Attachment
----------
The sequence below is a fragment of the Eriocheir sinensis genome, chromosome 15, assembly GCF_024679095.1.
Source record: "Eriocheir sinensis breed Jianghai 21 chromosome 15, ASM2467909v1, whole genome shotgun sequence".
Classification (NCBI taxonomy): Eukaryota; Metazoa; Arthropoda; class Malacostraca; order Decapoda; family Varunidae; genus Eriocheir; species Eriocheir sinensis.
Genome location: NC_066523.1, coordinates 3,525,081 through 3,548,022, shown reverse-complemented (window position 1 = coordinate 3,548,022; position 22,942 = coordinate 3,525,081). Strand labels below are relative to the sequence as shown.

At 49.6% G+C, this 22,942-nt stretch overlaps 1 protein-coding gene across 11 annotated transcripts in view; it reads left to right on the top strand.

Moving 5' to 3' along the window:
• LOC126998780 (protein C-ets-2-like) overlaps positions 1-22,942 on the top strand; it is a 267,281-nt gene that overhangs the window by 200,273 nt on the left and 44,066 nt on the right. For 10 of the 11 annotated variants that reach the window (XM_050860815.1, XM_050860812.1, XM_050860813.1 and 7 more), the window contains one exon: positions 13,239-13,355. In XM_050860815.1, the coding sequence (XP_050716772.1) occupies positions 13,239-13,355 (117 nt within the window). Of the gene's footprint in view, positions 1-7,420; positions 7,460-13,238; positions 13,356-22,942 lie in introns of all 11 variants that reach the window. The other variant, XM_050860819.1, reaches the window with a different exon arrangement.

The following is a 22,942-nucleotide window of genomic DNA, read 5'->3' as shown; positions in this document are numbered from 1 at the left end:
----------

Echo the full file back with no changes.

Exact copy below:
The sequence below is a fragment of the Eriocheir sinensis genome, chromosome 15, assembly GCF_024679095.1.
Source record: "Eriocheir sinensis breed Jianghai 21 chromosome 15, ASM2467909v1, whole genome shotgun sequence".
Classification (NCBI taxonomy): Eukaryota; Metazoa; Arthropoda; class Malacostraca; order Decapoda; family Varunidae; genus Eriocheir; species Eriocheir sinensis.
Genome location: NC_066523.1, coordinates 3,525,081 through 3,548,022, shown reverse-complemented (window position 1 = coordinate 3,548,022; position 22,942 = coordinate 3,525,081). Strand labels below are relative to the sequence as shown.

At 49.6% G+C, this 22,942-nt stretch overlaps 1 protein-coding gene across 11 annotated transcripts in view; it reads left to right on the top strand.

Moving 5' to 3' along the window:
• LOC126998780 (protein C-ets-2-like) overlaps positions 1-22,942 on the top strand; it is a 267,281-nt gene that overhangs the window by 200,273 nt on the left and 44,066 nt on the right. For 10 of the 11 annotated variants that reach the window (XM_050860815.1, XM_050860812.1, XM_050860813.1 and 7 more), the window contains one exon: positions 13,239-13,355. In XM_050860815.1, the coding sequence (XP_050716772.1) occupies positions 13,239-13,355 (117 nt within the window). Of the gene's footprint in view, positions 1-7,420; positions 7,460-13,238; positions 13,356-22,942 lie in introns of all 11 variants that reach the window. The other variant, XM_050860819.1, reaches the window with a different exon arrangement.

The following is a 22,942-nucleotide window of genomic DNA, read 5'->3' as shown; positions in this document are numbered from 1 at the left end: